In September 2015, the UN member states agreed to a set of 17 Sustainable Development Goals (SDGs), which represent the global agenda for equitable, socially inclusive, and environmentally sustainable economic development through 2030.
Since their launch, companies across many sectors have been trying to figure out how to align the SDGs with their sustainability programs and in some cases, integrate them into their core strategy and operations. Critics argue this has provided yet another opportunity for companies to ‘greenwash’ or, as a recent EthicalCorp article put it, ‘SDG wash’.
However, the SDGs represent a unique opportunity to engage companies in the global effort to improve human development. Companies paid less attention to the SDGs’ predecessor, the Millennium Development Goals, due in part to the fact that the SDGs specifically call on the private sector to partner with government to achieve the goals.
If any industry can claim to be advancing the SDGs merely by virtue of its core offering, it should be the renewable energy sector. Not only does renewable energy address SDG 7 on access to affordable, reliable, and sustainable energy; and SDG 13, on urgent action to combat climate change, it can be argued that access to energy for the 1.1 billion people who lack it, is a fundamental requirement for achieving other SDGs, including ending poverty (SDG 1), eliminating hunger (SDG 2), advancing health and well-being (SDG 3), providing quality education (SDG 4), providing decent work (SDG 8) and promoting sustainable cities and communities (SDG 11).
At the same time, as we’ve documented here on our blog, renewable energy projects can have local impacts, that, as with any large-scale development project, need to be managed. Renewables projects do not always gain the buy-in of local communities and in some cases, have created conflicts around land rights, Indigenous Peoples’ rights, and environmental impacts.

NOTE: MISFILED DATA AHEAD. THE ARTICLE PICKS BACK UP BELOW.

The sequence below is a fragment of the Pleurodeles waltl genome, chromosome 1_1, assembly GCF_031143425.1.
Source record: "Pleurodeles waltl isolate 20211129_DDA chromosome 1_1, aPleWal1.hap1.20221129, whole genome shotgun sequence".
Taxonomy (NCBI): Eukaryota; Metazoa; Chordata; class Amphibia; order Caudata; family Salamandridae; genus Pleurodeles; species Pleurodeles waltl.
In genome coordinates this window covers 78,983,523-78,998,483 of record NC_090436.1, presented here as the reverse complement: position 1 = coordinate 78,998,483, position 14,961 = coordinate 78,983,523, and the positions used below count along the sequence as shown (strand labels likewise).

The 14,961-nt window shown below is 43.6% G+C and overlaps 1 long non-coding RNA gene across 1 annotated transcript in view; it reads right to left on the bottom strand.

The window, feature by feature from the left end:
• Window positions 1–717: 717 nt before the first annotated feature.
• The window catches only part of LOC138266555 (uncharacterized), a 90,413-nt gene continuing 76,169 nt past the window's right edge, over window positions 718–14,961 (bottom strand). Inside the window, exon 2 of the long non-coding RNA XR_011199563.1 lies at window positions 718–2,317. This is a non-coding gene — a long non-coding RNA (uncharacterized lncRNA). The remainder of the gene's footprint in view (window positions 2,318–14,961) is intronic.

The Business and Human Rights Resource Centre, in research conducted last year, found that while two thirds of renewable energy companies have human rights policies in place, less than half refer to international standards, and only 10 percent reference the right to Free, Prior and Informed Consent for Indigenous Peoples. Half of the wind power companies surveyed also lacked a commitment to community consultation.
The Centre has received close to 100 complaints from communities and civil society groups about renewables projects since 2010. Whilst this is a relatively small number, it is likely to escalate as clean energy projects that require large amounts of land scale up to meet global climate goals.
Renewable energy thus has two big opportunities when it comes to the SDGs: one is to ensure that human rights considerations are fully integrated into operational planning and decision-making to ensure no negative impacts and to be able to achieve a social license to operate. The second is to support the achievement of SDG 7 on access to affordable, reliable and sustainable energy, and in doing so, enable many other SDGs to be realized.
To create a shared understanding of how the renewables sector can most effectively contribute to the SDGs, we have partnered with the Business and Human Rights Resource Centre, the Columbia Center on Sustainable Investment (CCSI) and the UN Sustainable Development Solutions Network (SDSN) to develop a mapping document for the industry. The document will trace the many points of intersection between renewable energy and the SDGs, including ways in which the renewable sector can contribute toward the realization of the SDGs, the risks renewable energy operations can pose for sustainable development and the realization of human rights, and the implications of the SDGs for the industry’s future operations. Special attention will be paid to the interconnections of the human rights framework with the SDGs. A draft will be published in September of this year at a launch event hosted by CCSI during Climate Week in New York City.
For more information, please contact: [email protected]org